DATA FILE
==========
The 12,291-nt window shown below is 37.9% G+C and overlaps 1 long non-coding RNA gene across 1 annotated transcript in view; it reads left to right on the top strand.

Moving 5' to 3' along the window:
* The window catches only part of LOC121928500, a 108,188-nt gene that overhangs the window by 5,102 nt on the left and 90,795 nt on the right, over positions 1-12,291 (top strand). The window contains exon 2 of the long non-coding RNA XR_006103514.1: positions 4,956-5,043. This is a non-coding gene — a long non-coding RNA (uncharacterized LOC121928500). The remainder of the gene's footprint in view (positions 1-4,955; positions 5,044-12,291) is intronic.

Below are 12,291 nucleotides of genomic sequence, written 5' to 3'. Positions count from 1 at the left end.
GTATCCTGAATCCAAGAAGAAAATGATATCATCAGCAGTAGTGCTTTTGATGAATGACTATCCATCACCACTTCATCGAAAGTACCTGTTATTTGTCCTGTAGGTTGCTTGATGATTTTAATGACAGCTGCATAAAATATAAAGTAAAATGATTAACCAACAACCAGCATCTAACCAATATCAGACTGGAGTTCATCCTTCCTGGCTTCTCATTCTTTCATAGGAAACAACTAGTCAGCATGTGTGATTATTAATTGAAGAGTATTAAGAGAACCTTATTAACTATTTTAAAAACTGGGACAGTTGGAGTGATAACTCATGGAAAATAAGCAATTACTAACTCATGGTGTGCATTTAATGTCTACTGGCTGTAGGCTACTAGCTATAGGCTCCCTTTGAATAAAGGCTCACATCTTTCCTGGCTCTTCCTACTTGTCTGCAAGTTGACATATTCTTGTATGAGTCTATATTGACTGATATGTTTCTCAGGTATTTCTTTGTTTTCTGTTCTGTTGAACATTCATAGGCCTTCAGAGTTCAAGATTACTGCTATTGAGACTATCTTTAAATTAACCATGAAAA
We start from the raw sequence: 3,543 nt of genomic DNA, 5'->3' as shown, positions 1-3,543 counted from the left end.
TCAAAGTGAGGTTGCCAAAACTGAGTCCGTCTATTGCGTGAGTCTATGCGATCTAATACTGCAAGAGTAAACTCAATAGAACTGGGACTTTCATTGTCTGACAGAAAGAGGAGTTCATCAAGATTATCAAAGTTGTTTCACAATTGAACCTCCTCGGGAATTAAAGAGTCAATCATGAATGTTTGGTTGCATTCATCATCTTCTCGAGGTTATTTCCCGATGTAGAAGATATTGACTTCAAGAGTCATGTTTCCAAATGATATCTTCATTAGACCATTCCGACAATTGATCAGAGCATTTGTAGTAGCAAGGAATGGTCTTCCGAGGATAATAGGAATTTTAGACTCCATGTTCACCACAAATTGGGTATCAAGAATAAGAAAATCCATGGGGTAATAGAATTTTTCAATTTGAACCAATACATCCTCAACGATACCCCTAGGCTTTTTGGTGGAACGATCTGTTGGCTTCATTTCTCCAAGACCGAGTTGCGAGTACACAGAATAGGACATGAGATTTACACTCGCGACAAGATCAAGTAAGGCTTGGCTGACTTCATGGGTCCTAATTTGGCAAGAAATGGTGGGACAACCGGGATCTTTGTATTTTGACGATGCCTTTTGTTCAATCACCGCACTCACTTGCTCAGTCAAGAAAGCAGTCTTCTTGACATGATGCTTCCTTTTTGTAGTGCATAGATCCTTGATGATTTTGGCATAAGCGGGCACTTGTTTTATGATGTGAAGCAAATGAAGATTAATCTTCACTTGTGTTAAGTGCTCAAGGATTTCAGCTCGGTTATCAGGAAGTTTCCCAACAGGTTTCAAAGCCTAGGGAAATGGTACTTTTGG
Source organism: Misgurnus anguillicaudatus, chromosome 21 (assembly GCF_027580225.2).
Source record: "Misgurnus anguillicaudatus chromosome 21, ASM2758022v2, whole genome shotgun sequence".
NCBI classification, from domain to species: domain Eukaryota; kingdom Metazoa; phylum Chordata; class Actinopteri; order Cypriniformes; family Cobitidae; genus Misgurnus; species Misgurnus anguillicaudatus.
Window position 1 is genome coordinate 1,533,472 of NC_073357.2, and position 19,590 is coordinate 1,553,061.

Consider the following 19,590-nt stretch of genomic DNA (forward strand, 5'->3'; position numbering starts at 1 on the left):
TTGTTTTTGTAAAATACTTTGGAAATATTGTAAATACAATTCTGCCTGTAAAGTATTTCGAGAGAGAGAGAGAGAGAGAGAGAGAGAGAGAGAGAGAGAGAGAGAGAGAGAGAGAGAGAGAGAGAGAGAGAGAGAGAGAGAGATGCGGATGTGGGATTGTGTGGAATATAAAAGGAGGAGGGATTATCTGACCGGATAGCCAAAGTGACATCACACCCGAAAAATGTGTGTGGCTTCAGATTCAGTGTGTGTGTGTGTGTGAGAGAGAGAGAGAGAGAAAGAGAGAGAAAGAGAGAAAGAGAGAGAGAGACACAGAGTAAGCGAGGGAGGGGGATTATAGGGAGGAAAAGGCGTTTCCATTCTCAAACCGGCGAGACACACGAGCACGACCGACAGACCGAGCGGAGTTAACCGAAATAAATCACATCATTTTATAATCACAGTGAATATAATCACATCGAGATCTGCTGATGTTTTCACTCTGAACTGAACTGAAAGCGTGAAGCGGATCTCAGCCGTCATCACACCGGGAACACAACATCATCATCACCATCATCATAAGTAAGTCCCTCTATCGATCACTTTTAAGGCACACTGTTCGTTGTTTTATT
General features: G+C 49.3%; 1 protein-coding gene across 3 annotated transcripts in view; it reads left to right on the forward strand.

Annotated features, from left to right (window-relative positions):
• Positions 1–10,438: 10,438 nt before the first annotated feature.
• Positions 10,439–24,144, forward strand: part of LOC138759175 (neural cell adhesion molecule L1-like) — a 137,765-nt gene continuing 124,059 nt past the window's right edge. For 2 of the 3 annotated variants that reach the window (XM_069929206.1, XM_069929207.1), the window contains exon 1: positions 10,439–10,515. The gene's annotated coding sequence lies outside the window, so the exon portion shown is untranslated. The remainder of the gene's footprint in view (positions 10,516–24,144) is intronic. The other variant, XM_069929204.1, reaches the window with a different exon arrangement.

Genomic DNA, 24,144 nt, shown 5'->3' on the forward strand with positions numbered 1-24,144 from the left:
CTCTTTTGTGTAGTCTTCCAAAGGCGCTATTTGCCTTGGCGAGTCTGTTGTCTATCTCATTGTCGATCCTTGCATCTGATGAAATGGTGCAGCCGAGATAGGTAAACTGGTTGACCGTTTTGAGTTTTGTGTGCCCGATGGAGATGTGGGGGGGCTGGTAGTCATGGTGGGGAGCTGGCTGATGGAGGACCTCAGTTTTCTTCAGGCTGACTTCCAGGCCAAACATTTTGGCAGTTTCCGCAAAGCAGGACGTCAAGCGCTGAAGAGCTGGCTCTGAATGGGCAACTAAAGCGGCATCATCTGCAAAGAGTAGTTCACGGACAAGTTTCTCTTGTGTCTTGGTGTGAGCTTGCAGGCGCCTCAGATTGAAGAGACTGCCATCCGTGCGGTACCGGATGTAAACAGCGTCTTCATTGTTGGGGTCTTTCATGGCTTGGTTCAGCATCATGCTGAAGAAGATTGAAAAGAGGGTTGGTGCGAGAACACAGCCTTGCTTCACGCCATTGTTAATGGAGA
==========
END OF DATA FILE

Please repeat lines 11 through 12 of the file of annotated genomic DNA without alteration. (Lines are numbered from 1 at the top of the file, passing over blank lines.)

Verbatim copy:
Window position 1 is genome coordinate 1,533,472 of NC_073357.2, and position 19,590 is coordinate 1,553,061.

Consider the following 19,590-nt stretch of genomic DNA (forward strand, 5'->3'; position numbering starts at 1 on the left):